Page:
Kim Davis, a former Kentucky clerk, violated the rights of same-sex couple. Judge rules

A federal judge ruled that a Kentucky clerk had violated the constitutional rights to two same-sex married couples.

Kim Davis, a former Kentucky clerk, violated the rights of same-sex couple. Judge rules

She refused to issue marriage licenses to them, a decision that caused international attention and sent her to jail for a brief time in 2015.

U.S. District Judge David Bunning of Ashland made Friday's ruling in two longstanding lawsuits. They involved Kim Davis, the ex-clerk of Rowan County and two identical-sex couples who sued. To determine any damages that the couples may be owed, a jury trial must still take place.

Bunning argued that Davis could not use her constitutional rights to violate the rights of others, while she was performing her duties as an elected representative.

"It is obvious that Obergefell recognizes Plaintiffs’ Fourteenth Amendment rights to marry," wrote the judge, referring to the landmark Obergefell decision on same-sex marriage. It is also obvious that Davis made a conscious choice to violate Plaintiffs' rights.


After the 2015 Supreme Court ruling that allowed same-sex couples to marry across the country, Davis, a Christian who had a religious objection, stopped issuing marriage licenses.

Davis was ordered to issue licenses by a judge after Davis was sued. Gay and straight couples sued her and she was sentenced to five days in prison for refusing to issue licenses.

Her staff issued her licenses and removed her name from them. She was only released after she was released. Later, the state legislature passed a law that removed all names from state marriage licenses.

Davis, a Republican lost her bid to be reelected in 2018. Elwood Caudill Jr., a Democrat, is the current county clerk.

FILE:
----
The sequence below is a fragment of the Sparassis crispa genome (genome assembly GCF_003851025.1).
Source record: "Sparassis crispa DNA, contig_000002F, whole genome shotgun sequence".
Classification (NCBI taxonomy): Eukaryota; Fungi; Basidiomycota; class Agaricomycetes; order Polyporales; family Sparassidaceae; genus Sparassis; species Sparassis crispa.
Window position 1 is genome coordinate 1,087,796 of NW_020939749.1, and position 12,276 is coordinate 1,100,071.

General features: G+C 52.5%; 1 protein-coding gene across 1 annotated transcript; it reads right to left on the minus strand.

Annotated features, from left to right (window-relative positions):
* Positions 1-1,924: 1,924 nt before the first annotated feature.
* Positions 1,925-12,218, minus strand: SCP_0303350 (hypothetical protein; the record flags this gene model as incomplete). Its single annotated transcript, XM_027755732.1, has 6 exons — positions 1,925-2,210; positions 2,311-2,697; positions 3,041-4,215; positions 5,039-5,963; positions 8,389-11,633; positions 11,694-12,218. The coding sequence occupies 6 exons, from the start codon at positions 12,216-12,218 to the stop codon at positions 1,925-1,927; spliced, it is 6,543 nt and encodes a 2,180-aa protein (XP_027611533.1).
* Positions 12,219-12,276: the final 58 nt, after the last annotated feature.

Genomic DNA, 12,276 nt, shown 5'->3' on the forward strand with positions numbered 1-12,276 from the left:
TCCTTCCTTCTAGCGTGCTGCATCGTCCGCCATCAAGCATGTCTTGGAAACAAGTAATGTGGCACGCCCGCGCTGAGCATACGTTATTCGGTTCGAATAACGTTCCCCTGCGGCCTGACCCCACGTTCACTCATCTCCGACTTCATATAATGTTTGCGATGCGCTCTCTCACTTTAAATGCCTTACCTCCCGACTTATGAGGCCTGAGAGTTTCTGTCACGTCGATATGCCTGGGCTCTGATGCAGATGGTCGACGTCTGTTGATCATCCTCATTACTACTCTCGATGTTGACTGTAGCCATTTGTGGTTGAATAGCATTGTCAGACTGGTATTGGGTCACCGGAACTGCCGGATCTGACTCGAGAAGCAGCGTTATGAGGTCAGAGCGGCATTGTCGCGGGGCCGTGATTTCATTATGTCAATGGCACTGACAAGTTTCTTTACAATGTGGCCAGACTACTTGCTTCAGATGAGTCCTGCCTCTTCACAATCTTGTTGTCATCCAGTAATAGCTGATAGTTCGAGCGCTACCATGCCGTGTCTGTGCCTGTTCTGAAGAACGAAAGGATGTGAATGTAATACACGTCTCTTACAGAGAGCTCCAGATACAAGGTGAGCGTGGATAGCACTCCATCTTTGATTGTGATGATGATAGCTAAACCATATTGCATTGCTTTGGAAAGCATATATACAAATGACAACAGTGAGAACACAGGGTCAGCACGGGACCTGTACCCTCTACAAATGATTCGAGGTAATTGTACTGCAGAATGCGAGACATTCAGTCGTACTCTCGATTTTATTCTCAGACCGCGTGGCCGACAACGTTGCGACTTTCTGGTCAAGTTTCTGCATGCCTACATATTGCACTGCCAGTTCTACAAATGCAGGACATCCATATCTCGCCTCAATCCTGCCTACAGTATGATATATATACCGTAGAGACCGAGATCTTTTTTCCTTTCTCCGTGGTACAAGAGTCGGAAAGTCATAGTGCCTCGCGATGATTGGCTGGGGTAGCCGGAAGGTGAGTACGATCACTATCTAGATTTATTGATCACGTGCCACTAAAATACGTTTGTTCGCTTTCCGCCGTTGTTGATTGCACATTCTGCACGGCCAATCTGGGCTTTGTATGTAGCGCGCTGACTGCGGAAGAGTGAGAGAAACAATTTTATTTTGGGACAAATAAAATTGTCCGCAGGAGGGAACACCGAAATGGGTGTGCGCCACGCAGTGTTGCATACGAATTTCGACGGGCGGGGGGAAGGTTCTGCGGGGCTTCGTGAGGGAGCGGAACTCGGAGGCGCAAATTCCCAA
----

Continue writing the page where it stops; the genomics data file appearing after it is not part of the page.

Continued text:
Davis had claimed that qualified immunity, a legal doctrine, protected her from being sued for damages in a lawsuit by David Ermold and David Moore, as well as James Yates (and Will Smith). In October 2020, the U.S. Supreme Court made a decision that allowed the case to proceed and declined to hear it.

Liberty Counsel, Davis' law firm, suggested that the case could be remanded to the Supreme Court.

The group pointed out comments made by Supreme Court Justice Clarence Thomas on the 2020 ruling, which he wrote for Justice Samuel Alito.

Thomas stated that he was in agreement with the Davis case not being heard in 2020. However, it was a stark reminder of the 2015 court decision in the same-sex marital case.

He wrote that because of that case, "those who sincerely believe in marriage will find it more difficult to participate and not be afoul of this case and its effect on anti-discrimination laws."

Mat Staver (liberty counsel founder and chairman) stated that Kim Davis is entitled protection for accommodation based upon her sincere religious belief. "This case raises serious First Amendment claims for free exercise of religion and has high potential to reach the Supreme Court."


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